And that, more than anything, is why it was critical for UCLA to nail down a high-quality 2017 quarterback -- and that, more than anything, is why it's a major concern that UCLA missed on Jack Sears this week. Sears may not have been a Rosen-level prospect, but he was another quality option to throw into the fray with Modster and Lynch in 2018, and only truly bad luck would have all three of those relatively touted prospects not pan out. Now, UCLA has two credible options for that year instead of three, and it doesn't take a math major to understand that this isn't a good development for UCLA's chances of nailing down a starting quarterback in 2018.
So where does UCLA go from here? The obvious choice for 2017 is the quarterback they've already offered, Austin Burton. Not to sound like a Karl Dorrell-era sunshine pumper, but there's reason to think that Burton is better than his ranking. Greg Biggins liked him quite a bit back in the spring of 2015, and from the little we've seen of him, he certainly doesn't look like a two-star prospect. Does that mean he's Rosen, or even Sears? Of course not, but he might be a slightly better option than his ranking would indicate.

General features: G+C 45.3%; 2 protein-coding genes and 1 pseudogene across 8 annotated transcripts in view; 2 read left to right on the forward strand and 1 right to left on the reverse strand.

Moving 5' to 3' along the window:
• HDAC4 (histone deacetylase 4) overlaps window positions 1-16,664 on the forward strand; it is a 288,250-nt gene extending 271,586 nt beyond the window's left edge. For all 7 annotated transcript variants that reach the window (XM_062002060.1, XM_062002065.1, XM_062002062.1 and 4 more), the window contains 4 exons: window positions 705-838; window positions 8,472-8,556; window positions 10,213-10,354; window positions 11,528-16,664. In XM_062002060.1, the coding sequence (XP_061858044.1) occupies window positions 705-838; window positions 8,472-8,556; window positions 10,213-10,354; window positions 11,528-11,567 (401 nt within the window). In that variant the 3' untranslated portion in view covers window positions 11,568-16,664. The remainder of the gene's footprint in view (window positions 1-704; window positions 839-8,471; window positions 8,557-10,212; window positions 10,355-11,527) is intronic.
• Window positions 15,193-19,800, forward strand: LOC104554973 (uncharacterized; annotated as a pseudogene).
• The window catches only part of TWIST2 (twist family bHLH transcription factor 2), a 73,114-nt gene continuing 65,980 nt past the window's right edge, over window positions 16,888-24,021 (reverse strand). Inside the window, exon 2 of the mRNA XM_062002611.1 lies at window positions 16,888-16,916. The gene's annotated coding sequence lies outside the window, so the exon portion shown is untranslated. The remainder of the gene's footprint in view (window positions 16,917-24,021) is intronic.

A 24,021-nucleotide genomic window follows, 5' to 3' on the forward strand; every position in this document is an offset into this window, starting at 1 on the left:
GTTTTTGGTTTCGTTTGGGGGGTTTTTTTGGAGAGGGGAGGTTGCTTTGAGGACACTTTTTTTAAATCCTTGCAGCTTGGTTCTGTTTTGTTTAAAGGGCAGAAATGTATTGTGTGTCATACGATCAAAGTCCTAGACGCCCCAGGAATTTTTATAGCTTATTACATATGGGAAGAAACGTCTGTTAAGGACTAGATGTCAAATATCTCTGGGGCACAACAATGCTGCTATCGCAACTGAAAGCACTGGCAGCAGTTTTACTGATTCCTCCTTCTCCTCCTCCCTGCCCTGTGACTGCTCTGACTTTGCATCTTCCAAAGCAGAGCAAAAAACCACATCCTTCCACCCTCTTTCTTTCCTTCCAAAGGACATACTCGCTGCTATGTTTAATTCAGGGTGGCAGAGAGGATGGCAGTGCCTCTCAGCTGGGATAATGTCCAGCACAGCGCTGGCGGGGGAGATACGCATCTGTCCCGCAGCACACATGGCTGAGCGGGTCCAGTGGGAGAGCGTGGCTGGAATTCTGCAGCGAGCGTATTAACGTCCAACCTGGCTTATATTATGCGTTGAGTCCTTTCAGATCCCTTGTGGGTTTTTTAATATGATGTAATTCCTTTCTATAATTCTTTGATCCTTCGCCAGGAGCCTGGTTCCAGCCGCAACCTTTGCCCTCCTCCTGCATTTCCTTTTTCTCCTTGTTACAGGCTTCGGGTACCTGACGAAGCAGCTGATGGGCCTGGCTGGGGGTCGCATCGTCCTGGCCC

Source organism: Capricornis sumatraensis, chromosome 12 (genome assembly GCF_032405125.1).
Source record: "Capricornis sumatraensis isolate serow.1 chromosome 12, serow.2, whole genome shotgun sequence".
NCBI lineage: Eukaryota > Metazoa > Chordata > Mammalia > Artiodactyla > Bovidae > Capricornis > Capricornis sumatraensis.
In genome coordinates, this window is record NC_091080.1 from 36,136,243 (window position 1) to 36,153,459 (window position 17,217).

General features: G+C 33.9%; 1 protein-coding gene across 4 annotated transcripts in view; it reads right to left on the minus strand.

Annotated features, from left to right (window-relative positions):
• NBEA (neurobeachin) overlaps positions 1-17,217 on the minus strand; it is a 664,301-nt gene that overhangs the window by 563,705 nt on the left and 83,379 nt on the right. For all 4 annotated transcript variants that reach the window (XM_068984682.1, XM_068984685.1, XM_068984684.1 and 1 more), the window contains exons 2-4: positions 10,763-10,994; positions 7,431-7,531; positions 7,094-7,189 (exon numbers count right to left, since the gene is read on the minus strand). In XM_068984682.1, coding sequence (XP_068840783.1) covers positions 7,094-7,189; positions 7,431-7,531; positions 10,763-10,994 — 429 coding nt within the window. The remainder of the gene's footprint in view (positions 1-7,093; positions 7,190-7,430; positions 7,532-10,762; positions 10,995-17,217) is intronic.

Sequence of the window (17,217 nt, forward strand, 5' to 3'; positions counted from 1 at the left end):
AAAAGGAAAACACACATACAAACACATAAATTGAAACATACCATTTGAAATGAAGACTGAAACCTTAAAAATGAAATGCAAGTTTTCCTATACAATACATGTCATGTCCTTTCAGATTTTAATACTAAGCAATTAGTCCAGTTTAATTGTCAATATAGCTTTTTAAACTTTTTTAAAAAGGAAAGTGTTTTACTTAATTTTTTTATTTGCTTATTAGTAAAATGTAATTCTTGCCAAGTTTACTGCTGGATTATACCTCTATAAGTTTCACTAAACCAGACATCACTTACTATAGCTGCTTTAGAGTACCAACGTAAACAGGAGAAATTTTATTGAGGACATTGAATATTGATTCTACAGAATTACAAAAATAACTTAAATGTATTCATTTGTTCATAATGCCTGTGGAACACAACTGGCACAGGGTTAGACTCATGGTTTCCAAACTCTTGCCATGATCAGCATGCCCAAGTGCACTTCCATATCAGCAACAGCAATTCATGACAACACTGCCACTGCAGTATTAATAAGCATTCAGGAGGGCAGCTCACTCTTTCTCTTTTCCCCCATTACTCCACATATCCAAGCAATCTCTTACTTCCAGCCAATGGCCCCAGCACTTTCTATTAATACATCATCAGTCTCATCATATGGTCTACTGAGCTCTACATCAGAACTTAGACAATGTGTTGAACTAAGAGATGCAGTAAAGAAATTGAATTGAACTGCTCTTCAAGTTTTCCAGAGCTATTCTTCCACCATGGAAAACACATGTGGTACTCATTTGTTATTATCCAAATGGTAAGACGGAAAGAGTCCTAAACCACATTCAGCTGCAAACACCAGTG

Of course, that's not a ringing endorsement, and when we're talking about whether a particular two-star is maybe a little better than his ranking, we all know something went askew. We've heard enough info that UCLA is still going to kick the tires on a variety of 2017 options, some of whom are fairly elite-level prospects, but it's hard to gauge UCLA's chances with any of those situations, and, since most of those guys are committed to other schools, it doesn't really behoove any of us to get into the details at this point. So, let's just posit that UCLA ends up with a Burton-level prospect in this class after missing on Tua Tagovailoa and Sears. The Bruins could certainly pull a rabbit out of their collective hat and end up with someone better, or they could decide to take two replacement-level quarterbacks in the hope that one pans out, but let's just say they end up with Burton for the sake of this story.